At age 3-4 children tend to grow away from us anyway. They have their own friends, do their own thing at nursery/playgroup and don't need us quite so much. They also start to show a lot of behaviour that makes them hard to deal with. I have always been besotted with my youngest (when each of them were) but have found that as they have grown they become harder to dote on in the same way. Even my 3 1/2 year old baby has her moments when I find her extremely hard work and in some ways she rejects the love that I want to surround her with.
It is so much easier to be besotted with a baby who needs everything from you and doesn't answer back or misbehave. I still love all my children and though I struggle to get on with my eldest who is too much like myself I try hard not to have a favourite and make each of them feel special from time to time.
Enid · 20/02/2003 11:12
debster, I went through a stage when I did find dd1 (3) really hard work and all I wanted was to be with dd2 (same age as yours). Can I just say that it did pass and now I love dd1 as much as I ever did, in fact almost more now than before. Dd2 is now getting more demanding and I look forward to her sleeps now so that dd1 and I can cuddle up together! So what I am trying to say is that I think it comes in cycles, and that it is all part of being a mother to more than one child.
Please don't be ashamed of being referred to this service, my hv was wonderful at listening to me rambling on about how scared I was that I would never love dd1 in the same way and it really, really helped.
lots of love E x
Jimjams · 20/02/2003 11:54
I think this is very common- I remember reading an article on it Junior magazine when I was pregnant with ds2- I think a lot of it is hormonal - your hormones really make you want to protect your baby from everything and everyone- including older siblings. My relationship with ds1 did change dramatically after having ds2- it was veyr hard for him as I'm the only person who understands what he says and before ds2 was born we spent our whole time together. Now ds2 is a year and ds1 is starting to accept him and play with him and starting to forgive me. Yesterday we just sat and cuddled for a hour like the old days and Ifelt it was like the time before ds2 came along.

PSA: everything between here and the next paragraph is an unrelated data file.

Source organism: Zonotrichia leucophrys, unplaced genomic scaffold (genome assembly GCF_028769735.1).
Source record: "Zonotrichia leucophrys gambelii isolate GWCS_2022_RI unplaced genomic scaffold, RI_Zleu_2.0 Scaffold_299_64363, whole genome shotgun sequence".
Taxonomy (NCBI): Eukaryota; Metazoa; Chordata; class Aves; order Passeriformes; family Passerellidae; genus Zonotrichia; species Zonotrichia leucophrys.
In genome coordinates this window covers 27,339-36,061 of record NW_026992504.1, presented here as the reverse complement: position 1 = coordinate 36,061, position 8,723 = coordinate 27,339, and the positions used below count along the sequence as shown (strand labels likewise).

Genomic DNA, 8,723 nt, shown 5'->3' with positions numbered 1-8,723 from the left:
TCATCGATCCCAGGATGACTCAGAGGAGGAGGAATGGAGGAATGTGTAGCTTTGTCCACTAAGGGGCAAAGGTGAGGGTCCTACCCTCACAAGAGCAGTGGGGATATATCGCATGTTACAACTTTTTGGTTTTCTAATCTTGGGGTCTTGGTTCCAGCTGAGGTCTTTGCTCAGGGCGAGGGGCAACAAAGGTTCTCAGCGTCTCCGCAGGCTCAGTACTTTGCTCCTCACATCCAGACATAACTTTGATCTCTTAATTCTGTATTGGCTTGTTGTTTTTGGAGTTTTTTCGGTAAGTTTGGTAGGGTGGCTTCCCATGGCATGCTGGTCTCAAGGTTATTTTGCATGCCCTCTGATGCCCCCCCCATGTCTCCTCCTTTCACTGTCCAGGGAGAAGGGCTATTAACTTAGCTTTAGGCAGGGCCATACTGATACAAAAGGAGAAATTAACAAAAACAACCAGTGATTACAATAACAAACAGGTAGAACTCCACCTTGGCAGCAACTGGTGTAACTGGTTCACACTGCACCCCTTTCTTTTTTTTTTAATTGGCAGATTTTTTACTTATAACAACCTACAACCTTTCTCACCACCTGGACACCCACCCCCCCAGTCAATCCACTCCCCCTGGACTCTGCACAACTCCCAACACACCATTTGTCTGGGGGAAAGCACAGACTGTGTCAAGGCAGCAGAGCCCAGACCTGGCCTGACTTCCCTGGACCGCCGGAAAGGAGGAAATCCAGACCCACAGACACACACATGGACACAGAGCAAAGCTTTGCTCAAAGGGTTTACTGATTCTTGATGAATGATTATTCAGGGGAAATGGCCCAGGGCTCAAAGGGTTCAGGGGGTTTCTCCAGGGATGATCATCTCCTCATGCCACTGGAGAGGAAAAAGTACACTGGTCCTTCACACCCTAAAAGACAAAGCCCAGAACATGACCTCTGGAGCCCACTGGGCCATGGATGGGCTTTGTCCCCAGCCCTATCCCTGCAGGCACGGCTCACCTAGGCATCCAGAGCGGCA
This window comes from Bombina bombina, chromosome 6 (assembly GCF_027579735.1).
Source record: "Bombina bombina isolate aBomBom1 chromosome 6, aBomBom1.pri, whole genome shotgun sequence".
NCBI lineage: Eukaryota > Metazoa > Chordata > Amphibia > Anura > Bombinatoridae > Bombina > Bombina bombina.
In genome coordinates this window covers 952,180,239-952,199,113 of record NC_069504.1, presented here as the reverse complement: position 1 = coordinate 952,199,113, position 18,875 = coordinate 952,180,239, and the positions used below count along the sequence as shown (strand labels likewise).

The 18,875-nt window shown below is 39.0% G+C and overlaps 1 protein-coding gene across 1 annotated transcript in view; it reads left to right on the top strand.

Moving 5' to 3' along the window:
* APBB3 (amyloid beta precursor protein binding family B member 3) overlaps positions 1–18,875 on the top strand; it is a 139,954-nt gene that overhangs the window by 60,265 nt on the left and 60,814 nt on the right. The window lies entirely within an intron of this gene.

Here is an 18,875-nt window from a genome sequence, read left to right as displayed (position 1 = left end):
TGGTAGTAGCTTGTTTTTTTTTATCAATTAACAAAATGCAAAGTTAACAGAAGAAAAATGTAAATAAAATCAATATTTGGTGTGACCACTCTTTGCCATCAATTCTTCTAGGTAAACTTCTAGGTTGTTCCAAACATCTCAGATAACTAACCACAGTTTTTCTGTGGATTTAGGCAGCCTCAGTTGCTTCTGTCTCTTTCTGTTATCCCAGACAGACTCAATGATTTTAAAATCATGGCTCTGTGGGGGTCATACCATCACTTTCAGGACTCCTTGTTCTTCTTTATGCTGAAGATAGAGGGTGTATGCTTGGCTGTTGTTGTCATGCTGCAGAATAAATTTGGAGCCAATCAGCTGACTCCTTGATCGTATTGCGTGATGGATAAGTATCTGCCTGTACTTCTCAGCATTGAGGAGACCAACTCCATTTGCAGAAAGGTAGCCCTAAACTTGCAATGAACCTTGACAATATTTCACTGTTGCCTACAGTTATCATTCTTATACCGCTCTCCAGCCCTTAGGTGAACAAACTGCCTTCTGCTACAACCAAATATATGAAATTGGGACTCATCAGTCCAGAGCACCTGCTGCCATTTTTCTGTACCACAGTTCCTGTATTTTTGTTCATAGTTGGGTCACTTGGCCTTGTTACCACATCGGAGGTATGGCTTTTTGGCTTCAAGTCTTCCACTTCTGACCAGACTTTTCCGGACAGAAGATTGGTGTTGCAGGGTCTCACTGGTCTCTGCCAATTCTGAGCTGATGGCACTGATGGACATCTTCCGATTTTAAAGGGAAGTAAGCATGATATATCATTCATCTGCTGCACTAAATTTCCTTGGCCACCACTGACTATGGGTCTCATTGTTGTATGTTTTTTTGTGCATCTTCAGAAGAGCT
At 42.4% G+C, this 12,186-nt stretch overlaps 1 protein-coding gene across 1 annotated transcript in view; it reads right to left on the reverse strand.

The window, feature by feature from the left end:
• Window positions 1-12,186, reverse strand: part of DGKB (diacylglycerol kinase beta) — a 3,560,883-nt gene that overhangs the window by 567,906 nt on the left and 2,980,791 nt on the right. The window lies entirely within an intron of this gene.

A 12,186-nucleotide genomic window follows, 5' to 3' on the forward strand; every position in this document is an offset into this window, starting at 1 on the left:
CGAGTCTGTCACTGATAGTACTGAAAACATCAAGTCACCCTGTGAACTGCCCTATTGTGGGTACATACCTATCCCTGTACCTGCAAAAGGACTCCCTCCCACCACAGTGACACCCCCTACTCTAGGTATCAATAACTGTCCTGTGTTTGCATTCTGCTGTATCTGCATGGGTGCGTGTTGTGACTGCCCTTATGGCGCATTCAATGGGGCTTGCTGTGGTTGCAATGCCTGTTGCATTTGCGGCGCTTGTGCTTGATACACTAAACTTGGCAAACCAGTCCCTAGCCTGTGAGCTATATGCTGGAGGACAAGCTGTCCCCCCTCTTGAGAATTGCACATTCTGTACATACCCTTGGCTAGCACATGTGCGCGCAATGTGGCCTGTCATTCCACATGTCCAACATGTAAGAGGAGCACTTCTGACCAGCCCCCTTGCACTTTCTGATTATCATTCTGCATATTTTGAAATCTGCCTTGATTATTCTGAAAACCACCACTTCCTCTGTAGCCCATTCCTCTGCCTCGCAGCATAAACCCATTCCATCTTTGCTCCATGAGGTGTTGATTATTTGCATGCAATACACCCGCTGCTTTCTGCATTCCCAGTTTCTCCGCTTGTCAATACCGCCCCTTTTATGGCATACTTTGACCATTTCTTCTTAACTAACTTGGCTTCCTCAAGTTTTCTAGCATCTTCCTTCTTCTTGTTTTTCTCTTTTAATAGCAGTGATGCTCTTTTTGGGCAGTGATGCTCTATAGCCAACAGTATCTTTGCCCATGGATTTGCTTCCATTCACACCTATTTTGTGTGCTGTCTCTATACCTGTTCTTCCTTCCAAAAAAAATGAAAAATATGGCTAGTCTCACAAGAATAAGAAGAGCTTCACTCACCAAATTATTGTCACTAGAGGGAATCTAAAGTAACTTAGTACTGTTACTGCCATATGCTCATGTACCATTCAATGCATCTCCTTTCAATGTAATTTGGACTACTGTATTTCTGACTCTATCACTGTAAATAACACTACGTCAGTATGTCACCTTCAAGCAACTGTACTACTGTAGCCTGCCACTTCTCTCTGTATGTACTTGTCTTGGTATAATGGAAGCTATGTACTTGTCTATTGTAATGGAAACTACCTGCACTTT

Enough of all this waffling- what I'm trying to say is that another baby really changes relationships but they do even out again. Four and half months after ds2 was born my relationship with ds1 was not good- he refused to come near me basically- but now everythings great- it will sort itself out. If you're interested in the Junior article it would have been published sometime aroundthe middle of 01.
marlene · 20/02/2003 12:34
Definitely don't be too hard on yourself. It's the hardest thing in the world to admit that your feelings for your child are less than 100% adoration. I went through a similar thing when my dd2 was born and now we're back on an even keel. It's interesting that you have been referred to the c and a mental health team, rather than the adult when the problem seems to be yours rather than your son's - could you have a form of PND do you think? Even if not, the hormones/fatigue element can't be underestimated. You have done the right thing to seek help. Don't forget to look after yourself and be assured, it will pass.
Clarinet60 · 20/02/2003 12:37